Flyover Lives by Diane Johnson
Reviewed by Diane K.M.
My rating: 3.5 stars rounded up to 4
This was a charming memoir, even though it rambled in parts. But even the rambling parts were rather interesting.
Diane Johnson grew up in Moline, Illinois, which is part of the Midwest, which has been derisively called "flyover country" by those who live in big cities on the coasts. I was keen to read this book because I grew up in Iowa, which is next door to Illinois, and indeed, many of Diane's stories were similar to my experiences there, even though there is a 40-year difference in our ages. Much of the Midwest is not very changeable, you see.
"I had always wondered how the first settlers in Illinois, in the eighteenth century and the beginning of the nineteenth, survived the ruthless climate and isolation, how they managed to clear the tough woodlands to make their farms, how they taught their kids something about Shakespeare and Mozart, and eventually pitched in for a war like the Civil War though they'd barely seen a black person or encountered a slave. No one writes much about the center part of our country, sometimes called the Flyover, or about the modest pioneers who cleared and peopled this region. Yet their midwestern stories tell us a lot about American history. Migration patterns, wars, the larger movements, are after all made up of individual human beings experiencing and sometimes recording their lives."
Diane was one of those restless kids who dreamed of traveling and moving away from her small town, and eventually she did. At the beginning of the book she is living in France, and while at a house party, a French friend tells her that "Americans are naive and indifferent to history."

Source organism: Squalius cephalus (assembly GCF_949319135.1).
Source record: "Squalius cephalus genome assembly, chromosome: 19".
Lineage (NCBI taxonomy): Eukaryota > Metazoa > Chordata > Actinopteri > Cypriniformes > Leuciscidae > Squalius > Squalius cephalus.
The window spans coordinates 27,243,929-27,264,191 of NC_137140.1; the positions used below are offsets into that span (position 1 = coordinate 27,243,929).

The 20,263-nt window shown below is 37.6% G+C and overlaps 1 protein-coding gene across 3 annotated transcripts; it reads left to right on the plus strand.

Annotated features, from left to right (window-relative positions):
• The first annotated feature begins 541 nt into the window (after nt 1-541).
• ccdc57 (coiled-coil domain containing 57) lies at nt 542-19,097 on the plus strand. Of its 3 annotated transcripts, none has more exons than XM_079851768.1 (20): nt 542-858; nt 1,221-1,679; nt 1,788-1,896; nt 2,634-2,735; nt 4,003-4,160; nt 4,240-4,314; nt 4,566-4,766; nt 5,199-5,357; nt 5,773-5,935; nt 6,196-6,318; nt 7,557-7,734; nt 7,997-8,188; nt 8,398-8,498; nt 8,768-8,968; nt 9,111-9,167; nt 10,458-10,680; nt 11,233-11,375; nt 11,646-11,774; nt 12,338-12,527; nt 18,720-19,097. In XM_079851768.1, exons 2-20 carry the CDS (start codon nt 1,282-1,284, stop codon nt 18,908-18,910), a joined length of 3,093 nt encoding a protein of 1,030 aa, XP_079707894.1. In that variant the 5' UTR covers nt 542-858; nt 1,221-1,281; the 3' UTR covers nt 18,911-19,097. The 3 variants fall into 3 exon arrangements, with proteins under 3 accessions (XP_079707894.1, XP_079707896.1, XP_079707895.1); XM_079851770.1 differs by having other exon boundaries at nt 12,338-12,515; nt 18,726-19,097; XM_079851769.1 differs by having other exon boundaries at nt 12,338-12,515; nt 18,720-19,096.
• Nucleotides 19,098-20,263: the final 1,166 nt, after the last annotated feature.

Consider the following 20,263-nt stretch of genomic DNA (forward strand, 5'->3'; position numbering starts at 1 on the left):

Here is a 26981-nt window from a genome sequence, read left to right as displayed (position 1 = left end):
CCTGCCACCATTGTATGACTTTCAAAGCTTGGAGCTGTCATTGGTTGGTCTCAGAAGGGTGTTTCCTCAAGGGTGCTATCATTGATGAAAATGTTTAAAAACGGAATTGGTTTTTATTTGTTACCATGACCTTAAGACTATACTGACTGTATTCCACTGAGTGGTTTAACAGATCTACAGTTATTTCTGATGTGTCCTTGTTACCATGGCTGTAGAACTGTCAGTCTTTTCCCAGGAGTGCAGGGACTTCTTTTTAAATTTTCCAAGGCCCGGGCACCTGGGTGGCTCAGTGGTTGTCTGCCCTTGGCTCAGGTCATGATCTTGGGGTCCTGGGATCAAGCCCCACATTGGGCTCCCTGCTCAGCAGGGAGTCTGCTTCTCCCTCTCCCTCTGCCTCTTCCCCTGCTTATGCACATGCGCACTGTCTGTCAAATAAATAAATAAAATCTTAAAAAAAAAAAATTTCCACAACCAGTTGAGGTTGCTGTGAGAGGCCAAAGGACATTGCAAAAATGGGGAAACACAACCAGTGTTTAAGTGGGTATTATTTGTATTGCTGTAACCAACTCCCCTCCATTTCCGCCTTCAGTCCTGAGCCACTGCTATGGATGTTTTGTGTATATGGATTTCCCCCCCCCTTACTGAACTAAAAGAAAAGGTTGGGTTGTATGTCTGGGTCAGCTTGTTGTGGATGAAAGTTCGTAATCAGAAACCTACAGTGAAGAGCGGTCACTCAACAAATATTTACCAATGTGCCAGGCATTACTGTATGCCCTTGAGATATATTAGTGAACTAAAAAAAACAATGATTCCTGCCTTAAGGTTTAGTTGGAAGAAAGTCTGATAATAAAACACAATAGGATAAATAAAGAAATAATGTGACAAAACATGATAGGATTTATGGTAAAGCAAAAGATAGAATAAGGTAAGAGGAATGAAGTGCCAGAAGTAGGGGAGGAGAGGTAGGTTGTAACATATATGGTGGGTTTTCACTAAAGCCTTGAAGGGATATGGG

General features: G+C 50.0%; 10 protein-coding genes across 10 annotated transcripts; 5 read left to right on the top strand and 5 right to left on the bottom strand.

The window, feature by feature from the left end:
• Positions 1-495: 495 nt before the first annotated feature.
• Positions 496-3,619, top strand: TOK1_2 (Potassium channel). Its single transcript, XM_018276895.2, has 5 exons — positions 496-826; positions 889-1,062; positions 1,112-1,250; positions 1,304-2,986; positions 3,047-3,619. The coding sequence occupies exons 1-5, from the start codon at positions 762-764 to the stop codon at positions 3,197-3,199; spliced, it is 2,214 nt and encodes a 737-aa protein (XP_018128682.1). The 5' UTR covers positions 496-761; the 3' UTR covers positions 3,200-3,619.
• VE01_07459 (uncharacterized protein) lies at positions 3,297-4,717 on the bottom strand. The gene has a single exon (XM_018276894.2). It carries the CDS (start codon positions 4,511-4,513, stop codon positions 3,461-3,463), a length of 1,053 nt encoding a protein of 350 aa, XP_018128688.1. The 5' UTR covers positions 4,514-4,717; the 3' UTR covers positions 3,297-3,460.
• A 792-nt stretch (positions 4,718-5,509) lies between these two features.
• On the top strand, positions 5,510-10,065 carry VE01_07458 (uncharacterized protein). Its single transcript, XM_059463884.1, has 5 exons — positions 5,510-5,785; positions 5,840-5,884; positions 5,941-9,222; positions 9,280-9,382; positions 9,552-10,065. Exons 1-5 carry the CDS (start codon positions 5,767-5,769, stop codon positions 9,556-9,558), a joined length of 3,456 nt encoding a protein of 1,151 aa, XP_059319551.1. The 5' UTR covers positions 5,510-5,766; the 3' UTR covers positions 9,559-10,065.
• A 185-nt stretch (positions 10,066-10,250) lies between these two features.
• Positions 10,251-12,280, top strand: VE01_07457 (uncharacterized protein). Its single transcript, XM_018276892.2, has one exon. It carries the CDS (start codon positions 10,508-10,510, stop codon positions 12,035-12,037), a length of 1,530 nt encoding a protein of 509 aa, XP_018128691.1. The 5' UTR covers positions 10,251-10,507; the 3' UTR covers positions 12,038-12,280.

This quote bothers Diane to the point where she spends months researching her ancestors, going through family heirlooms and diaries, and ends up writing a book about them. (So take that, you obnoxious woman!)
"I became especially interested in some testimonies by long-departed great-grandmothers, simple stories but all the rarer because the lives of prairie women have usually been lost. Perhaps prairie women at the end of the eighteenth century didn't have the leisure to pick up their pens, or maybe they didn't think their lives were of interest."
Most of the history Diane dug up involves her great-great-great grandmother Catharine Martin (born in 1800), who took time to write a hundred pages about her life when she was in her 70s.
The prose in Diane's memoir is lovely, and I flagged numerous passages while I was reading. My only complaint was that some of the chapters jumped around in time and perspective, which was a bit jarring. Some pieces felt like they should have been magazine articles or essays, but got shoved in this book wily-nily. For example, there is an interesting section about Diane's experiences with writing screenplays and working with movie directors, including Stanley Kubrick, Merchant Ivory and Mike Nichols, but the placement seemed random. And some of the chapters were so short that they felt like afterthoughts.
Overall, this was a very enjoyable read, and I appreciated the historical details about Midwestern life in the 1800s, and also Diane's stories about growing up in the 1940s. Before this memoir, I had only read one of Diane's novels (Le Divorce), but I liked this so much that I think I'll look up her other books.
"As a little girl in Moline, I didn't expect to be a writer, because I didn't know a writer was something you could be; I had no sense that books were still being written."
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